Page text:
You don’t need to have been to Transylvania to know that one way to kill vampires is with a stake through the heart. In “Dracula, a Comedy of Terrors,” a gender-bending play at New World Stages, Dr. Van Helsing calls for a “shtick” to slay her greatest foe. Or at least that’s what “stake” sounds like after it’s been mauled by Arnie Burton’s German-accented, female Van Helsing.
That Van Helsing deploys (a) shtick to slay her opponent sums up the mode of this “Dracula,” which actually aims to be funny. It’s a refreshing change from all the stage bloodsuckers that have unintentionally made us laugh over the decades, whether they attempted to sing (“Dance of the Vampires,” “Lestat”) or not (cheap props and woeful ponytails made an Off Broadway “Dracula” from 2011 one of the most hilariously inept spectacles I have ever been lucky enough to catch at a supposedly professional theater).
Even better is that this production — not quite enough, but often — fulfills its mission.
The play, by Gordon Greenberg and Steve Rosen and directed by Greenberg, had a starry audio version in 2020, processing the well-known gallery of characters through influences like “The Rocky Horror Show” and “Young Frankenstein.” Dracula (James Daly) is now a Frank-N-Furter-like equal-opportunity seducer whose manly chest is encased in what looks like a black see-through doily. (Tristan Raines did the costume design.) Naturally, the vampire proceeds to help the meek real estate broker Jonathan Harker (Andrew Keenan-Bolger) and his fiancée, Lucy (Jordan Boatman), shake off their Victorian hangups — strong Brad and Janet vibes there.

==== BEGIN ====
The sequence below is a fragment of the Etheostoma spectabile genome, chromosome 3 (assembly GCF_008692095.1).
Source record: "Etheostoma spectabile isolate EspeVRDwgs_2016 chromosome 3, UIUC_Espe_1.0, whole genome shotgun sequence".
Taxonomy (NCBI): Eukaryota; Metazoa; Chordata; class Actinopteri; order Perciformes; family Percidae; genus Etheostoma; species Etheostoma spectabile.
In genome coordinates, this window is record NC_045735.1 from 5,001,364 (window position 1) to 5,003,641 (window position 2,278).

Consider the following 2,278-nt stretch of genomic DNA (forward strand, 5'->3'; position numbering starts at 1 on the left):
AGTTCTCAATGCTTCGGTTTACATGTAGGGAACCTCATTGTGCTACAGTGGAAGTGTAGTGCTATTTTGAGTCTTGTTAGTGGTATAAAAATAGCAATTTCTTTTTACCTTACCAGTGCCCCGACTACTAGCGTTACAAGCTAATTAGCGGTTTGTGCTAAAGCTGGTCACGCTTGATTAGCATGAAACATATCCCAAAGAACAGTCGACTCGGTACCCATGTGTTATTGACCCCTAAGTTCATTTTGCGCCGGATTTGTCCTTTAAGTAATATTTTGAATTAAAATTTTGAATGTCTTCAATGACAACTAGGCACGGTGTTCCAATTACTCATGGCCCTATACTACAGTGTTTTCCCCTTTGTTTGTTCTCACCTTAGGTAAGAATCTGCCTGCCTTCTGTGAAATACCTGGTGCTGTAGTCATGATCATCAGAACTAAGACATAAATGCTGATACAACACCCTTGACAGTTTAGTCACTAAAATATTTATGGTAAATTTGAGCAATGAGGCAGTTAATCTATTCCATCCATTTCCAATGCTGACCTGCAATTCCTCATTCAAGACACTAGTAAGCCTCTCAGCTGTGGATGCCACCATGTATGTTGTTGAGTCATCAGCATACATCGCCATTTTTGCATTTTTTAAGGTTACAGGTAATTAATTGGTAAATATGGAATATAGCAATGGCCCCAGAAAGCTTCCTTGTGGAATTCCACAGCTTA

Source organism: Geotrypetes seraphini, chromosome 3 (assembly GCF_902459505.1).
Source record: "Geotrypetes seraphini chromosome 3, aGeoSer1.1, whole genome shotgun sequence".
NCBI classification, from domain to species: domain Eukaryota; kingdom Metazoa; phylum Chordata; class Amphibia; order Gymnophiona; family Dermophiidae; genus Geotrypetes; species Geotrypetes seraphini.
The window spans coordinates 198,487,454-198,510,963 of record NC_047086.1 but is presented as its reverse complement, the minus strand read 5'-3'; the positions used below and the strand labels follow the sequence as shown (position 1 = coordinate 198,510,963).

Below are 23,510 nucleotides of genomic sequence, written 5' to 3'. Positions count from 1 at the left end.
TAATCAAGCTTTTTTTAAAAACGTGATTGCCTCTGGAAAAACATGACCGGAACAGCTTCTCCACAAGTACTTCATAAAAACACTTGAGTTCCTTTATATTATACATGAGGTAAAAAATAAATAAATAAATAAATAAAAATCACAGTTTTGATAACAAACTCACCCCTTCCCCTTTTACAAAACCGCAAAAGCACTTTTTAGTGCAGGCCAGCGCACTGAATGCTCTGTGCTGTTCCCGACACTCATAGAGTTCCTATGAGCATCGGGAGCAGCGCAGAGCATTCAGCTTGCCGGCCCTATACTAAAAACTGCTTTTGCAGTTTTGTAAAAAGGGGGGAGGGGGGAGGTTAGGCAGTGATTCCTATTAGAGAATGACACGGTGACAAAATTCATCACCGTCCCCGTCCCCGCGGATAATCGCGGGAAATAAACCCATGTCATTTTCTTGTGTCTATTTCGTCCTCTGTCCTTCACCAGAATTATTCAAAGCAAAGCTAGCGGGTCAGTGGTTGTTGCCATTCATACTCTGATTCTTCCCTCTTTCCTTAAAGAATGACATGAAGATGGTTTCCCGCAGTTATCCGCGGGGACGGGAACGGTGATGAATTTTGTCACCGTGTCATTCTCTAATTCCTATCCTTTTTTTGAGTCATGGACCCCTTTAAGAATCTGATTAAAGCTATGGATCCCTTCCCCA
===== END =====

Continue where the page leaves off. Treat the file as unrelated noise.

As if this setup weren’t enough indication that the play pays no mind to the “terrors” part of its title, Greenberg’s staging constantly draws attention to farcical, fourth-wall-breaking devices. The sound designer, Victoria Deiorio, for example, is called upon to deploy effects shamelessly (clip-clopping horses never get old), and except for Daly, who shticks to Dracula, the other cast members constantly switch roles, regardless of the character’s gender.
The most adept at this exercise is Burton, an expert ham who portrays both Van Helsing and Lucy’s sex-starved sister, Mina (“I got all the recessive genes”), as if they had escaped from a Ridiculous Theatrical Company production. A close second is Ellen Harvey as Dracula’s little helper, Renfield, and the siblings’ father, Dr. Wallace Westfeldt. At the performance I attended, Harvey landed the single biggest laugh when she shifted from one character to another in a single scream.
For the show to really work, it needs more moments like that one: simple, goofy and fast. That last quality is important in farce, but unfortunately, in this case, the second half of the evening drags a bit. Some scenes even slow down enough to suggest … emotions? In this context, that’s just like garlic to a vampire.
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